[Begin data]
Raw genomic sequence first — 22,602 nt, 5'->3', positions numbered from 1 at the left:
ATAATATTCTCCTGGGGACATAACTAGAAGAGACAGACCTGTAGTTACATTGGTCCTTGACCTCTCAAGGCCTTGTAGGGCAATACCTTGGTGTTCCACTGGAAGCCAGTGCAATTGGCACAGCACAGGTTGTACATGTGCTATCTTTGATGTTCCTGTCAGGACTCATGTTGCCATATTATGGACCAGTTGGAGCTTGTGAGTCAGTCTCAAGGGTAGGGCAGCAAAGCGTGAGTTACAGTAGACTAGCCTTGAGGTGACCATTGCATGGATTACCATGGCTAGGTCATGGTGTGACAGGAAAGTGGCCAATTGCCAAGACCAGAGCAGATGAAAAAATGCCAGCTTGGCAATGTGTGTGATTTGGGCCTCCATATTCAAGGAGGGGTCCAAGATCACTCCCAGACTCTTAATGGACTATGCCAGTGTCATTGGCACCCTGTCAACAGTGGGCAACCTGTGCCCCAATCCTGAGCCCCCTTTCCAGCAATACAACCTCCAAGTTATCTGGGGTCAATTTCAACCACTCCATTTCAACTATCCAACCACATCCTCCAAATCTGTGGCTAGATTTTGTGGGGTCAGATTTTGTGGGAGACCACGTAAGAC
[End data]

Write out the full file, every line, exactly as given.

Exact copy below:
Raw genomic sequence first — 22,602 nt, 5'->3', positions numbered from 1 at the left:
ATAATATTCTCCTGGGGACATAACTAGAAGAGACAGACCTGTAGTTACATTGGTCCTTGACCTCTCAAGGCCTTGTAGGGCAATACCTTGGTGTTCCACTGGAAGCCAGTGCAATTGGCACAGCACAGGTTGTACATGTGCTATCTTTGATGTTCCTGTCAGGACTCATGTTGCCATATTATGGACCAGTTGGAGCTTGTGAGTCAGTCTCAAGGGTAGGGCAGCAAAGCGTGAGTTACAGTAGACTAGCCTTGAGGTGACCATTGCATGGATTACCATGGCTAGGTCATGGTGTGACAGGAAAGTGGCCAATTGCCAAGACCAGAGCAGATGAAAAAATGCCAGCTTGGCAATGTGTGTGATTTGGGCCTCCATATTCAAGGAGGGGTCCAAGATCACTCCCAGACTCTTAATGGACTATGCCAGTGTCATTGGCACCCTGTCAACAGTGGGCAACCTGTGCCCCAATCCTGAGCCCCCTTTCCAGCAATACAACCTCCAAGTTATCTGGGGTCAATTTCAACCACTCCATTTCAACTATCCAACCACATCCTCCAAATCTGTGGCTAGATTTTGTGGGGTCAGATTTTGTGGGAGACCACGTAAGAC